Thanks, again, boy my GTO is the definition of a "Plan Jane!" No parking brake lamp, no hazard flashing lights, no ash tray lamp, and no glove box lamp. As usual I have a few more questions.
1) Do you think the Accessory Brochure can still be found? and if so is it worth getting?
2) Your third pics shows the parking brake warning parts setting on top of what looks like a a page from some type of manual. What manual or document did that come from?
3) If I can find the parts (which I haven't started looking for yet), I would like to install the parking brake warning switch and light, and the road side hazard flashers. The parking brake warning system seems (I use the term seems lightly:) like it would not be to difficult, but the hazard light system is probably not. I guess it depends on where the switch is suppose to be located. How difficult are both of these to install?

GTOGuy, GTO Jr., and Ed I really appreciate all the information you folks have provided me. Obviously, I'm new to the GTO world, but I'm learning. And to top it off I just had rotator cuff surgery so crawling around under and over a car is out for a while. - Ron
 

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Yes the Acc brochure can still be found and bought online. Its nice to have if you like items factory related to your car.
I've been collecting 1966-67 brochures, catalogs, promotional items and original advertisement's for years.

Looking at the accessory brochure you will see (F D) this indicates that the options shown could be Factory or Dealer installed.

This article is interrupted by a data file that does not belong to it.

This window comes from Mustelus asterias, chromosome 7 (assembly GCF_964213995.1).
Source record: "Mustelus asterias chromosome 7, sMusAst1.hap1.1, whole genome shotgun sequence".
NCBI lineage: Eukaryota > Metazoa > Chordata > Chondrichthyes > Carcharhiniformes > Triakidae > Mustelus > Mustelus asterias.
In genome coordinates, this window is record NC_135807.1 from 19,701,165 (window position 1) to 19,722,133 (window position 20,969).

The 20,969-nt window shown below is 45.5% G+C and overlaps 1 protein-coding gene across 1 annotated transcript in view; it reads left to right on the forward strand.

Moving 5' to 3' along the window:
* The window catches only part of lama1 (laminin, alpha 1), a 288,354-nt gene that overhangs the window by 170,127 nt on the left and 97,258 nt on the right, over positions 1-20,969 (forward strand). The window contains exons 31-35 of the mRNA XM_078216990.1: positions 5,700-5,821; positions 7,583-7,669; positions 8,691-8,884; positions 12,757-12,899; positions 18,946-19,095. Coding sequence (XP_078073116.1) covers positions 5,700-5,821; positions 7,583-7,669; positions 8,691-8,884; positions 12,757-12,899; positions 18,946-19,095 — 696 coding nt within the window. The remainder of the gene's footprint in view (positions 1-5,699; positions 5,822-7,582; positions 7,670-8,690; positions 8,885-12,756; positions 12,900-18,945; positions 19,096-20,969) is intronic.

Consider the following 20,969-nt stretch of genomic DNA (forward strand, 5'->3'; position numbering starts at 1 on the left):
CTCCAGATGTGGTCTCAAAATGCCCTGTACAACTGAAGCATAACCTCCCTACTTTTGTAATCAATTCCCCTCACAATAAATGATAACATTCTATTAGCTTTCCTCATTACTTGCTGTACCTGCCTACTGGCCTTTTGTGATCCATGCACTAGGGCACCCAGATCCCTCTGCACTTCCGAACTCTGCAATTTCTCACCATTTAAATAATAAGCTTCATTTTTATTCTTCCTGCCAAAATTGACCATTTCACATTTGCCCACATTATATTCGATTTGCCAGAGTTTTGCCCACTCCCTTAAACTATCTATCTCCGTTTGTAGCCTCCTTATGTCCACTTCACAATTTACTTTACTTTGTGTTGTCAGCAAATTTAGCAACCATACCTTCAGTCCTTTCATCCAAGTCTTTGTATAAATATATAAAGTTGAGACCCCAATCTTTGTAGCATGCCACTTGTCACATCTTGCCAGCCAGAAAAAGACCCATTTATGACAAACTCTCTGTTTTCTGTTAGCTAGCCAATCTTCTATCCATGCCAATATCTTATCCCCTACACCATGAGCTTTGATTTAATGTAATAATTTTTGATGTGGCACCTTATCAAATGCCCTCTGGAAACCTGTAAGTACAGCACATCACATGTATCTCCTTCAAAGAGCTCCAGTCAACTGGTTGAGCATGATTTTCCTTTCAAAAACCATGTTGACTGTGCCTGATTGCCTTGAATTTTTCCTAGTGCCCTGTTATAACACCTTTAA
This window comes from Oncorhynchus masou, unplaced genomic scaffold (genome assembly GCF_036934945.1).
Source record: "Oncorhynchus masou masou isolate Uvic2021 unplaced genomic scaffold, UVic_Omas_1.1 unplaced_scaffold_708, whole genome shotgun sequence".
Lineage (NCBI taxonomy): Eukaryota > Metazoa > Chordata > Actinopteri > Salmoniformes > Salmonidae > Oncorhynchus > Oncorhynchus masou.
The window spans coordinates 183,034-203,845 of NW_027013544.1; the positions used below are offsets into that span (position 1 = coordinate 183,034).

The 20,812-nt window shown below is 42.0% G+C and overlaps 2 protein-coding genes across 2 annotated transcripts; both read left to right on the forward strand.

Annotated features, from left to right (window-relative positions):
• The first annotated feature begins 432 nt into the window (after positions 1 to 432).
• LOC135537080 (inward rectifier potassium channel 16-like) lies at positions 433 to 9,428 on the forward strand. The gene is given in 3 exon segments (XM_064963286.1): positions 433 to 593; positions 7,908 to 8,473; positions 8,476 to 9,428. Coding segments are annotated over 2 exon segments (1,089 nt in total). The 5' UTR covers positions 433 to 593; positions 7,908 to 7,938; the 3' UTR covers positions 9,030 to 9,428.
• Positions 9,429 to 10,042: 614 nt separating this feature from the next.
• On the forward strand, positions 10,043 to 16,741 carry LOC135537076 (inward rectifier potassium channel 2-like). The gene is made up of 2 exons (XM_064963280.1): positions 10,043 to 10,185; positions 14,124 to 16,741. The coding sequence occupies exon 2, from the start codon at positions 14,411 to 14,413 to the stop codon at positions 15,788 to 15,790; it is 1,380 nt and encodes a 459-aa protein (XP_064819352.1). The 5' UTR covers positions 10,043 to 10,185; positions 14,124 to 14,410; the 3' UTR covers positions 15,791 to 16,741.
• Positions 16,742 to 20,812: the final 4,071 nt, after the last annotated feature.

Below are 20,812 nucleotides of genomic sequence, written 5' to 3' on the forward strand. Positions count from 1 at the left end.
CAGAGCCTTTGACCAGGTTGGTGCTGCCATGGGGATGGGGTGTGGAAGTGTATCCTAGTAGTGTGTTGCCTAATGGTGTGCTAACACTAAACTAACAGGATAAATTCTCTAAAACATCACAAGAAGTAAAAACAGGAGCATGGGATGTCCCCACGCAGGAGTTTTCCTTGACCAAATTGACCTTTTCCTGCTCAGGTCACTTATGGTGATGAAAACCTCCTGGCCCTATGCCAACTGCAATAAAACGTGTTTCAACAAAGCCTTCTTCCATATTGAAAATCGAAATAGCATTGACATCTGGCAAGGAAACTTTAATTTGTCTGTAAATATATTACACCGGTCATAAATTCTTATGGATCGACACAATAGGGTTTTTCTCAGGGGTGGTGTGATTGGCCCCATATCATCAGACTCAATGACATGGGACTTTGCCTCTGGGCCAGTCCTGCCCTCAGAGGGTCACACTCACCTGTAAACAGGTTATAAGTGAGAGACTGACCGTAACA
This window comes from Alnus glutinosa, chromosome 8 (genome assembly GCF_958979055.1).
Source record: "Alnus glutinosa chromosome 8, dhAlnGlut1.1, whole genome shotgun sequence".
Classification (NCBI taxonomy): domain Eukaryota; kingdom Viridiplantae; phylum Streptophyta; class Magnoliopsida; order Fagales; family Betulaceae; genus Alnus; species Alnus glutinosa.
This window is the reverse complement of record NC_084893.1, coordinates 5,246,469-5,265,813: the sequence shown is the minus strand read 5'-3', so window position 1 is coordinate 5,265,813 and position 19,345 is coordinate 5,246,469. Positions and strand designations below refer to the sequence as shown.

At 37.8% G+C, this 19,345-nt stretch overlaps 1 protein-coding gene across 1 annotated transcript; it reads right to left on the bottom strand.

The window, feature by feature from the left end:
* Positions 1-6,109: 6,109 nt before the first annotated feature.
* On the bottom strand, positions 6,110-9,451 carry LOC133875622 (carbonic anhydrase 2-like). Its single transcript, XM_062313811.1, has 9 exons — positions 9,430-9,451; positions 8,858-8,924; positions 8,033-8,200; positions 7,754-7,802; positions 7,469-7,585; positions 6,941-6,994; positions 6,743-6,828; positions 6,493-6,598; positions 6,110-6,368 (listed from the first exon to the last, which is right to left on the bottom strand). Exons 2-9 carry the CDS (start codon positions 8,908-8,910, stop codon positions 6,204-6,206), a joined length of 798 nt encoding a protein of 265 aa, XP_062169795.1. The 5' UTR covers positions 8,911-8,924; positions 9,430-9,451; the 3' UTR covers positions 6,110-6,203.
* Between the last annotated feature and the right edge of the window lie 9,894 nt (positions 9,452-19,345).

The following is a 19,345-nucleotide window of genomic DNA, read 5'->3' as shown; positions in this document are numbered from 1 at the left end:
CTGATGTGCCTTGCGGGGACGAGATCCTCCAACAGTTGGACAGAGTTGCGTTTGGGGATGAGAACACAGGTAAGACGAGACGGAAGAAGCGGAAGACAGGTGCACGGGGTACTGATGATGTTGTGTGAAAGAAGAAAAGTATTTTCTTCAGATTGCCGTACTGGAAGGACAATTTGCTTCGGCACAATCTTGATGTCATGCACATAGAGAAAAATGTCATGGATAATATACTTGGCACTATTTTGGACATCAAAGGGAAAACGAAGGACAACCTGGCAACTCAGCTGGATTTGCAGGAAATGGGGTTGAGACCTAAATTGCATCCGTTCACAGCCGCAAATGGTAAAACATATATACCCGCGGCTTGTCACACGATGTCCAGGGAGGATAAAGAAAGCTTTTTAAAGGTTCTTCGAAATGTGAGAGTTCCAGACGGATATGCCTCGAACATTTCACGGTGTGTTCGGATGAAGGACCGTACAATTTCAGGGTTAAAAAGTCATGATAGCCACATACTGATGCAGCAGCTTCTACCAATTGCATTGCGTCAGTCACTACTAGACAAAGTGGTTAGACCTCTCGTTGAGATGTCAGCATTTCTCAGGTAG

As far as the 3rd picture that part of a dealer kit for the parking brake and this includes installation instructions.
This is how I was able to install the light in my '66 as it wasn't originally ordered with one.

Map Font Parallel Slope Rectangle


What I have always found funny was that ALL1966 gauge clusters came with the bulb and "BRAKE" lens,
and if a buyer didn't order this warning light it was just taped over on the backside from the factory.
This warning light option cost around $4.81 new.
Electrical wiring Audio equipment Electronic instrument Computer hardware Circuit component



The hardest part of the kit to find is the brake pedal switch.
If your somewhat handy I'm sure you could make something. The harness is available in the aftermarket.
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Hazzard Flashers, Another option that was a Plug & Play type installation from either Factory new or Dealer afterwards.
The Flarestat / Signal-Stat #105 units were Pontiac custom for 1966 with a cost around $11.50.
Very simple to install IF you can find one.
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Another item I added to my '66 years ago.
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Discussion Starter · #19 ·
Well I found the parking brake switch and cable, no bracket, but that looks easy. Now onto the hazard lights system. I'm guessing that maybe a problem!